From time to time on this blog, we've looked at what we might call "super nicks," or crosses calculated on immediate ancestors (like, say, the sire and broodmare sire) that are particularly notable for the numbers and class of stakes winners they are providing. In the current era, none would surpass a cross we've considered in detail before, that of Galileo with Danehill mares (TrueNicks A+). The scoreboard for this particular nick shows both remarkable frequency and class, with 21 stakes winners from 120 starters (18%) and, at the highest level, eight group or grade I winners (6.7%).
Surprisingly, however, of recent crosses with 40 or more starters, we can find a couple of super nicks with even higher strike rates. One that's in the news through current champion 2-year-old male and Kentucky Derby (gr. I) hopeful Shared Belief is that of Candy Ride (TrueNicks) with mares by Storm Cat and his sons and grandsons. The nick provided Candy Ride's first-crop grade I winners Evita Argentina and Capt. Candyman Can, and with Sidney's Candy (TrueNicks) having come along in his second crop, the score now stands at four grade I winners from 50 starters for a pretty remarkable 8.0%.
The Awesome Again (TrueNicks) cross with mares by Relaunch and sons and grandsons (TrueNicks A) is only slightly behind, with three grade I winners from 40 starters (7.5%). This is a particularly "top-heavy" nick, as the grade I-winning trio—and what a trio, with Horse of the Year Ghostzapper (TrueNicks) joined by Preakness Stakes (gr. I) victor Oxbow (TrueNicks) and Haskell Invitational Stakes (gr. I) hero Paynter (TrueNicks)—comprises three of the four stakes winners bred on the cross. Incidentally, these successes also point out the wisdom of combining the TrueNicks rating with some careful whole pedigree research (which can be facilitated through the Key Ancestors Report), as Ghostzapper, Oxbow, and Paynter (the latter two are out of full siblings) also have other important similarities on the distaff side of their pedigrees. This underlines that sometimes, while the nick is very important, what is combined with it can also be a decisive factor.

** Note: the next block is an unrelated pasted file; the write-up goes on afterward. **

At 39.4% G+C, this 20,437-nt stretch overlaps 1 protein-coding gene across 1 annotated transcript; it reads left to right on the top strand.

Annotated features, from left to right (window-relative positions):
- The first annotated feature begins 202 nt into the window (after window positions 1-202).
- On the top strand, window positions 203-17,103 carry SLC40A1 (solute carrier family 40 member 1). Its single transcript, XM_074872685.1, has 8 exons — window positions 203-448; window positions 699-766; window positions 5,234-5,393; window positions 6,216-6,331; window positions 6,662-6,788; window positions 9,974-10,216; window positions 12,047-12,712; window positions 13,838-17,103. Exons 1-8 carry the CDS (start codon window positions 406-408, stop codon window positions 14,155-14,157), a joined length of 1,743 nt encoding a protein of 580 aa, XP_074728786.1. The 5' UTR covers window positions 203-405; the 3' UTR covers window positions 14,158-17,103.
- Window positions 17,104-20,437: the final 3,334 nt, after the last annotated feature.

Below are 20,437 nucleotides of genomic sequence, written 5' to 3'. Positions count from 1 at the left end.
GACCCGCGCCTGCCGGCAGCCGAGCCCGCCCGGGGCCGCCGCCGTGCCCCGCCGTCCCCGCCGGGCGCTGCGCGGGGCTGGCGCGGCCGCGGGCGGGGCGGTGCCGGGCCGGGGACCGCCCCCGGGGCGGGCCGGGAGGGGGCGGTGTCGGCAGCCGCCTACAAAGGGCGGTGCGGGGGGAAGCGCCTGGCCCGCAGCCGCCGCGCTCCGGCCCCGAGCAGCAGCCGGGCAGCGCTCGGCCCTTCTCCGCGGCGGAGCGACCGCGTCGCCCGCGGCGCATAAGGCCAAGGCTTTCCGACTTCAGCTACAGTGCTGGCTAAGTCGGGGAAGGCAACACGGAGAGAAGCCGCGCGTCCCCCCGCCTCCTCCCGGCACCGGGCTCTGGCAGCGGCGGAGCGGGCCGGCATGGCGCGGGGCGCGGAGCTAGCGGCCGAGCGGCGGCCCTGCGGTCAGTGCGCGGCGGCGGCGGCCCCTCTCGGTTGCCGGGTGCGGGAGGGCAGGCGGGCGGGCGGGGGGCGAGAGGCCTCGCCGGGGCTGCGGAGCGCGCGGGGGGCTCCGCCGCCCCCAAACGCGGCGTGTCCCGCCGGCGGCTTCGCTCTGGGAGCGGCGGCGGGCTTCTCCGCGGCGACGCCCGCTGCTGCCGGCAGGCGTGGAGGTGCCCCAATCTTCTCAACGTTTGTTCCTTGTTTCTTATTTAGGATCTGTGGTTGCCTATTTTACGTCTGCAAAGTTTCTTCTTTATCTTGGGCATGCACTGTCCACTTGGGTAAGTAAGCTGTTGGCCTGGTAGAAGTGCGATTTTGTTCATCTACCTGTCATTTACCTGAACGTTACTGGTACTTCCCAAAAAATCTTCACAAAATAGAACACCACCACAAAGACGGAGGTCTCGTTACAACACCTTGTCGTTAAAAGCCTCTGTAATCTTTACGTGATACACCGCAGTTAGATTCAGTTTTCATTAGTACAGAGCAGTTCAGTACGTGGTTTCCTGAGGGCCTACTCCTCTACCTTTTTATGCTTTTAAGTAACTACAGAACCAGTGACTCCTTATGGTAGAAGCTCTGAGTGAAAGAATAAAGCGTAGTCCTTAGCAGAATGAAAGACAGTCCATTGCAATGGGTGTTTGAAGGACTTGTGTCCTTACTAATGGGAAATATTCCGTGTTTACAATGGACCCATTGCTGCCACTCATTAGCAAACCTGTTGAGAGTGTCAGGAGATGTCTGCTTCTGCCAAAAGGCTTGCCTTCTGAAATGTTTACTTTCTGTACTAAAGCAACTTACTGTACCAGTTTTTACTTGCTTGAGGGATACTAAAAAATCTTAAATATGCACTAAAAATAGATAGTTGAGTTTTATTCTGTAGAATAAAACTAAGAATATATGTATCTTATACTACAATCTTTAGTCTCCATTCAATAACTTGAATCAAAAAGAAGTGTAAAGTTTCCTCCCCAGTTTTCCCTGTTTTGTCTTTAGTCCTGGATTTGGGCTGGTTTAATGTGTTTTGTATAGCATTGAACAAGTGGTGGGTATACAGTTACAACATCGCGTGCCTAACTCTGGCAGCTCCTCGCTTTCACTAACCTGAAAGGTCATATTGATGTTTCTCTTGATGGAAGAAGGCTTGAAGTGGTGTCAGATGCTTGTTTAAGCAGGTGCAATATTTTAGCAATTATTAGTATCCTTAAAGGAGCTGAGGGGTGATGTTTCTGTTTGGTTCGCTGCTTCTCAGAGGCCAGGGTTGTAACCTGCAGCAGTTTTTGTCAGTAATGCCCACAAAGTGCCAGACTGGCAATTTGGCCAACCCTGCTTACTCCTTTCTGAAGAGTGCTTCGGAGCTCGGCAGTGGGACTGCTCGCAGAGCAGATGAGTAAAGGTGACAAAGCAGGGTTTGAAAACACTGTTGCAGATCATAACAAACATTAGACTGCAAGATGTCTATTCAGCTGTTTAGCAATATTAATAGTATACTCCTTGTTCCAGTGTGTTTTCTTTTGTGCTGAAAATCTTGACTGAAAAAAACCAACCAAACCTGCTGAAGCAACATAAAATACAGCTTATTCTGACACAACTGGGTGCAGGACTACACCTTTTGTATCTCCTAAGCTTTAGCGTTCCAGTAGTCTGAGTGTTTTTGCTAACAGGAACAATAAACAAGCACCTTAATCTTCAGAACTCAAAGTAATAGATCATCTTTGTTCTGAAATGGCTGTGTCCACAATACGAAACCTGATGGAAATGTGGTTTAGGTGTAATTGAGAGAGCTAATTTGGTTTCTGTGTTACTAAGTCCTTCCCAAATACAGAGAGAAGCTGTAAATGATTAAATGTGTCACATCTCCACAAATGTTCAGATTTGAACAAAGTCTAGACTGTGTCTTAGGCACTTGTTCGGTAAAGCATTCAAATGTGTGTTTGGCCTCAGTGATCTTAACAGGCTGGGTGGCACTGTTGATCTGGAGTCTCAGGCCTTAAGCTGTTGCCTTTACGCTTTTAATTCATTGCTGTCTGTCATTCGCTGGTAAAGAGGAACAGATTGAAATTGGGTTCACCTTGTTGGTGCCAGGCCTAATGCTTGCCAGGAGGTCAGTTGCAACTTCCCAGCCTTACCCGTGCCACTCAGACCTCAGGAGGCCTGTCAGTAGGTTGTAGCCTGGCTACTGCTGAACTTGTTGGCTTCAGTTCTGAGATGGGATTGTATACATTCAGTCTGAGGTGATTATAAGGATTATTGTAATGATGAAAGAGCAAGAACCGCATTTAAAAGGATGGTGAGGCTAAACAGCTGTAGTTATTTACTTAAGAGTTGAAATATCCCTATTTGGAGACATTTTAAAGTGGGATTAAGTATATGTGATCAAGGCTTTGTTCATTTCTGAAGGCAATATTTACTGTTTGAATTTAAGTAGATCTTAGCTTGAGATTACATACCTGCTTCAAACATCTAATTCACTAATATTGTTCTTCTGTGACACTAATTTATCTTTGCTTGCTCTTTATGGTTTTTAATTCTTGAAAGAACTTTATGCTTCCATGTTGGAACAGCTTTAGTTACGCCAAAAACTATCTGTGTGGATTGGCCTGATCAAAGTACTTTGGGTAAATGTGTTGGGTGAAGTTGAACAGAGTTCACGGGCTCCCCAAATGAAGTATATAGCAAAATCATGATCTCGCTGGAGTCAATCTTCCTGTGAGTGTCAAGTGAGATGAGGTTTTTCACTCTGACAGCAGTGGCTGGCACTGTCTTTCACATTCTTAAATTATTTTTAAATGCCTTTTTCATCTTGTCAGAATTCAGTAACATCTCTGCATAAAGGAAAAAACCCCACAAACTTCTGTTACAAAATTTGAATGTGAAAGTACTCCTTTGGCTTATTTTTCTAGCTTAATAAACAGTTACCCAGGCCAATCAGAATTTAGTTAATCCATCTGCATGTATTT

Ghostzapper, Oxbow, and Paynter will all be at stud in the U.S. in 2014, and another prolific stallion-producing cross has been that of A.P. Indy with mares by Mr. Prospector (TrueNicks A), which boasts five grade I winners from 103 starters (4.9%), including the great stallion's only Horse of the Year, Mineshaft (TrueNicks). With regard to sires, the nick has also provided Pulpit, Malibu Moon (TrueNicks), Congrats (TrueNicks), and Flatter (TrueNicks), as well as Girolamo (TrueNicks), whose first crop are yearlings of 2014. Another super nick involving the A.P. Indy line is that of his grandson Tapit (TrueNicks) with mares by Storm Cat and grandsons (TrueNicks B+), with three grade I winners from 62 starters (4.8%), including champion 2-year-old Hansen.
Also a super nick and also with a champion 2-year-old to its credit is that of More Than Ready (TrueNicks) with mares by Danehill and sons, with Australian juvenile champion (and promising young sire) Sebring (TrueNicks) among its five group I winners from 243 starters (2.1%). As the "default option" for Danehill line mares, this nick has proved remarkably resilient with an overall total of 22 stakes winners (9.1%) and a TrueNicks rating of A.